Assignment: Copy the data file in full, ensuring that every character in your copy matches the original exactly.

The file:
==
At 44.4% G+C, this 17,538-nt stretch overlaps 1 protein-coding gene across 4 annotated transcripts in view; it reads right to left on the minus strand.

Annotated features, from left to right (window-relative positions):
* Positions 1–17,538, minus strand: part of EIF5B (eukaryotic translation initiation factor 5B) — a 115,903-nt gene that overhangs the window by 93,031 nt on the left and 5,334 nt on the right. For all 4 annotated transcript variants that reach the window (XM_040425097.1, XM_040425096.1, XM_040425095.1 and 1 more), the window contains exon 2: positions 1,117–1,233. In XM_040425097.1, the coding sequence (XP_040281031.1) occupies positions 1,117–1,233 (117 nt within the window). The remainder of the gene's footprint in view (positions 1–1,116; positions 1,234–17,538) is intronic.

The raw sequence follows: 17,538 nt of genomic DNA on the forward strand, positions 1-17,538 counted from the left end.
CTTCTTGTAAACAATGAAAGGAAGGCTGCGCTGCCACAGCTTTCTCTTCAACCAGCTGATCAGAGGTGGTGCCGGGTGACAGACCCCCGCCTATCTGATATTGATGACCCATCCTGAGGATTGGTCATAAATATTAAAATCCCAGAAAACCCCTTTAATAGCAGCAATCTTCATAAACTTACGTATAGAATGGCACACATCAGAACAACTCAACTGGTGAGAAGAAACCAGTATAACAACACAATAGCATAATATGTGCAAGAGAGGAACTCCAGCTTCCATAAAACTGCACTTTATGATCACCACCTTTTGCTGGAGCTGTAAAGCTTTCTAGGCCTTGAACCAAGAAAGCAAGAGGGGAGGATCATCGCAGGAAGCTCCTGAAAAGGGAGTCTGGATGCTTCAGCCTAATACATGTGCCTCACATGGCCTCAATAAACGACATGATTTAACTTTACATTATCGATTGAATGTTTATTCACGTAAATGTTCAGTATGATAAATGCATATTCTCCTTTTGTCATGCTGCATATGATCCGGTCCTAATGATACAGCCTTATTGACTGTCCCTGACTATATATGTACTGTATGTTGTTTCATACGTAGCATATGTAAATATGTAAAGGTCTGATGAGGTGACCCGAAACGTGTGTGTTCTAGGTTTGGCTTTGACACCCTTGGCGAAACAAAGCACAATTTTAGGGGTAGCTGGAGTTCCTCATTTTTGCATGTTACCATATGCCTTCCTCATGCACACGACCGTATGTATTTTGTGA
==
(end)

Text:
At 44.4% G+C, this 17,538-nt stretch overlaps 1 protein-coding gene across 4 annotated transcripts in view; it reads right to left on the minus strand.

Annotated features, from left to right (window-relative positions):
* Positions 1–17,538, minus strand: part of EIF5B (eukaryotic translation initiation factor 5B) — a 115,903-nt gene that overhangs the window by 93,031 nt on the left and 5,334 nt on the right. For all 4 annotated transcript variants that reach the window (XM_040425097.1, XM_040425096.1, XM_040425095.1 and 1 more), the window contains exon 2: positions 1,117–1,233. In XM_040425097.1, the coding sequence (XP_040281031.1) occupies positions 1,117–1,233 (117 nt within the window). The remainder of the gene's footprint in view (positions 1–1,116; positions 1,234–17,538) is intronic.

The raw sequence follows: 17,538 nt of genomic DNA on the forward strand, positions 1-17,538 counted from the left end.
CTTCTTGTAAACAATGAAAGGAAGGCTGCGCTGCCACAGCTTTCTCTTCAACCAGCTGATCAGAGGTGGTGCCGGGTGACAGACCCCCGCCTATCTGATATTGATGACCCATCCTGAGGATTGGTCATAAATATTAAAATCCCAGAAAACCCCTTTAATAGCAGCAATCTTCATAAACTTACGTATAGAATGGCACACATCAGAACAACTCAACTGGTGAGAAGAAACCAGTATAACAACACAATAGCATAATATGTGCAAGAGAGGAACTCCAGCTTCCATAAAACTGCACTTTATGATCACCACCTTTTGCTGGAGCTGTAAAGCTTTCTAGGCCTTGAACCAAGAAAGCAAGAGGGGAGGATCATCGCAGGAAGCTCCTGAAAAGGGAGTCTGGATGCTTCAGCCTAATACATGTGCCTCACATGGCCTCAATAAACGACATGATTTAACTTTACATTATCGATTGAATGTTTATTCACGTAAATGTTCAGTATGATAAATGCATATTCTCCTTTTGTCATGCTGCATATGATCCGGTCCTAATGATACAGCCTTATTGACTGTCCCTGACTATATATGTACTGTATGTTGTTTCATACGTAGCATATGTAAATATGTAAAGGTCTGATGAGGTGACCCGAAACGTGTGTGTTCTAGGTTTGGCTTTGACACCCTTGGCGAAACAAAGCACAATTTTAGGGGTAGCTGGAGTTCCTCATTTTTGCATGTTACCATATGCCTTCCTCATGCACACGACCGTATGTATTTTGTGA